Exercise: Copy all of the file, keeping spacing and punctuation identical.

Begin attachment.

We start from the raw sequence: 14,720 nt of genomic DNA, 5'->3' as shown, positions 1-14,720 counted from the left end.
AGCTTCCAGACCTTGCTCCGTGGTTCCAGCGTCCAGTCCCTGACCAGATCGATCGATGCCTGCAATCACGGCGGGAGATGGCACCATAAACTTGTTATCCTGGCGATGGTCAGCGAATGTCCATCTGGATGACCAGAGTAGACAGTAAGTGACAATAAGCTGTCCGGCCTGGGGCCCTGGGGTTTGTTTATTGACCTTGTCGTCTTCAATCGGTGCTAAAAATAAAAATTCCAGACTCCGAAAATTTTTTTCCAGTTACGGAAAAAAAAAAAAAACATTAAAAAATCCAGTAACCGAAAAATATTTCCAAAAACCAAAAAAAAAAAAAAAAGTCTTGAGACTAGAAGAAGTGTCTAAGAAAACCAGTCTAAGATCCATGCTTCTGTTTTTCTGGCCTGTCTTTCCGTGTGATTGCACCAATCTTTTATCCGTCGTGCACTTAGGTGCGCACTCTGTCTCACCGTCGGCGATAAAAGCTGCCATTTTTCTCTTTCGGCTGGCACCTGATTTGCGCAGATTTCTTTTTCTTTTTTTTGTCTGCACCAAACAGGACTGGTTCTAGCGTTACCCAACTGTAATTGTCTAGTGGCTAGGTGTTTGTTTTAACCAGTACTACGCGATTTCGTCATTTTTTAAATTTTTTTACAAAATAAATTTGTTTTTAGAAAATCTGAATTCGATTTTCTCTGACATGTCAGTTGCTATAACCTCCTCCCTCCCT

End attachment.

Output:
We start from the raw sequence: 14,720 nt of genomic DNA, 5'->3' as shown, positions 1-14,720 counted from the left end.
AGCTTCCAGACCTTGCTCCGTGGTTCCAGCGTCCAGTCCCTGACCAGATCGATCGATGCCTGCAATCACGGCGGGAGATGGCACCATAAACTTGTTATCCTGGCGATGGTCAGCGAATGTCCATCTGGATGACCAGAGTAGACAGTAAGTGACAATAAGCTGTCCGGCCTGGGGCCCTGGGGTTTGTTTATTGACCTTGTCGTCTTCAATCGGTGCTAAAAATAAAAATTCCAGACTCCGAAAATTTTTTTCCAGTTACGGAAAAAAAAAAAAAACATTAAAAAATCCAGTAACCGAAAAATATTTCCAAAAACCAAAAAAAAAAAAAAAAGTCTTGAGACTAGAAGAAGTGTCTAAGAAAACCAGTCTAAGATCCATGCTTCTGTTTTTCTGGCCTGTCTTTCCGTGTGATTGCACCAATCTTTTATCCGTCGTGCACTTAGGTGCGCACTCTGTCTCACCGTCGGCGATAAAAGCTGCCATTTTTCTCTTTCGGCTGGCACCTGATTTGCGCAGATTTCTTTTTCTTTTTTTTGTCTGCACCAAACAGGACTGGTTCTAGCGTTACCCAACTGTAATTGTCTAGTGGCTAGGTGTTTGTTTTAACCAGTACTACGCGATTTCGTCATTTTTTAAATTTTTTTACAAAATAAATTTGTTTTTAGAAAATCTGAATTCGATTTTCTCTGACATGTCAGTTGCTATAACCTCCTCCCTCCCT